Evidence holds paramount importance for private investors considering investments in climate action and health. Concrete data substantiates the financial viability of initiatives targeting these sectors, bolstering investor confidence. Clear evidence showcases the correlation between climate change, health outcomes, and business opportunities enabling informed decision-making and compelling private investors to engage in climate action and health investments. For instance, Arjun Malik from Prudential India shared how they are funding research, studying air quality’s health effects to guide effective business decisions and also their corporate foundation’s strategy. Sunil Thakur of Quadria Capital informed that they evaluate their engagement with portfolio companies based on ESG criteria while integrating climate indicators into the ESG framework. Shefali Misra from Biocon highlighted the role of robust sustainable practices and compliances in capitalising on business opportunities. She stated that the pandemic illustrated how businesses with robust sustainability practices displayed greater resilience.
It is clear from the discussions that, by leveraging evidence, investors are not only driving positive environmental and health impacts but also capitalising on lucrative opportunities aligned with global sustainability goals.
3. What data is needed to make evidence-based decisions in institutionalising intersectional financing
Data is critical for informed, evidence-based decisions in institutionalising intersectional financing. It provides a clear lens into the complex dynamics of overlapping inequalities and disparities faced by marginalised groups. By analysing intersecting factors such as gender, race, and socio-economic status, data empowers stakeholders to allocate resources effectively, ensuring that interventions address root causes and maximise impact. This was also echoed by Arjun Malik from Prudential India in the discussion, “We must bolster community resilience and leverage data-driven platforms. As insurers, we can nudge change by considering climate risks, prudent underwriting, and sustainable investments”.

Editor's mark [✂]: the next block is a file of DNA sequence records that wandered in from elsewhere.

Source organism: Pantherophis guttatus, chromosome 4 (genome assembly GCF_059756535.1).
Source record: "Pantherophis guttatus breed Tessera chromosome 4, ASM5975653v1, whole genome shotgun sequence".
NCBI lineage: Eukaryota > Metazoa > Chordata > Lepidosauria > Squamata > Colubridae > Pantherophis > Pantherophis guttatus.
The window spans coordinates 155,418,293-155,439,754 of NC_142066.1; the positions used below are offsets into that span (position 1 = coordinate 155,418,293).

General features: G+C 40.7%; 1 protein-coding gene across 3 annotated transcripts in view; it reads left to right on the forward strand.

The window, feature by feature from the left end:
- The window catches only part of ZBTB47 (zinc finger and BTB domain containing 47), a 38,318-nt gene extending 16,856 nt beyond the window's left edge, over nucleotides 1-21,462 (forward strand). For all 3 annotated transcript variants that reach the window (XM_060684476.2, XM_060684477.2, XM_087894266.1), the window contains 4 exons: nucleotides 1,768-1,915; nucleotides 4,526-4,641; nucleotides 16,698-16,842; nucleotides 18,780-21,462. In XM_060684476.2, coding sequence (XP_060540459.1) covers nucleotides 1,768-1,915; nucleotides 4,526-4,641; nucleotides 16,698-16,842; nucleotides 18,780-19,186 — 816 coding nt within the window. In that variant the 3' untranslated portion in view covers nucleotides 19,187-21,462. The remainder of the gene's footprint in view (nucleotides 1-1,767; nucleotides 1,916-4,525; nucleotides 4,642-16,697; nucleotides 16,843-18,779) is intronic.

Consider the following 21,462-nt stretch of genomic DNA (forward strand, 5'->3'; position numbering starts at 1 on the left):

Creating data commons as public goods came out as a critical need for making evidence-based impactful decisions. Many transformative initiatives demand a digital commons as public goods. Collaborative platforms and shared resources have the potential to fast-track the development of these vital tools, particularly if we dismantle the barriers between various sectors. By providing seed funding and support, philanthropic organisations can facilitate the establishment and maintenance of open-access platforms that enable the sharing and utilisation of data across various sectors as pointed out by Sandeep Singhal from ACT Grants.
By leveraging scientific evidence and fostering cross-sectoral partnerships, transformative change is within reach, charting a path toward a greener and healthier future. Wth concerted efforts, private investment can be a powerful catalyst for achieving equitable, healthy, and sustainable outcomes for both people and the planet.
We at AVPN strive to increase the flow of financial, human and intellectual capital to the climate and health nexus by connecting and empowering key stakeholders who are working towards achieving SDGs across Asia. We are catalysing the movement towards a more strategic, collaborative and outcome-focused approach to social investing in Asia, ensuring that resources are deployed as effectively as possible. As COP28 comes closer this year, we are gearing up to engage our members and other partners to create new financing models which will be catalytic for longer-term investments into the climate-health nexus.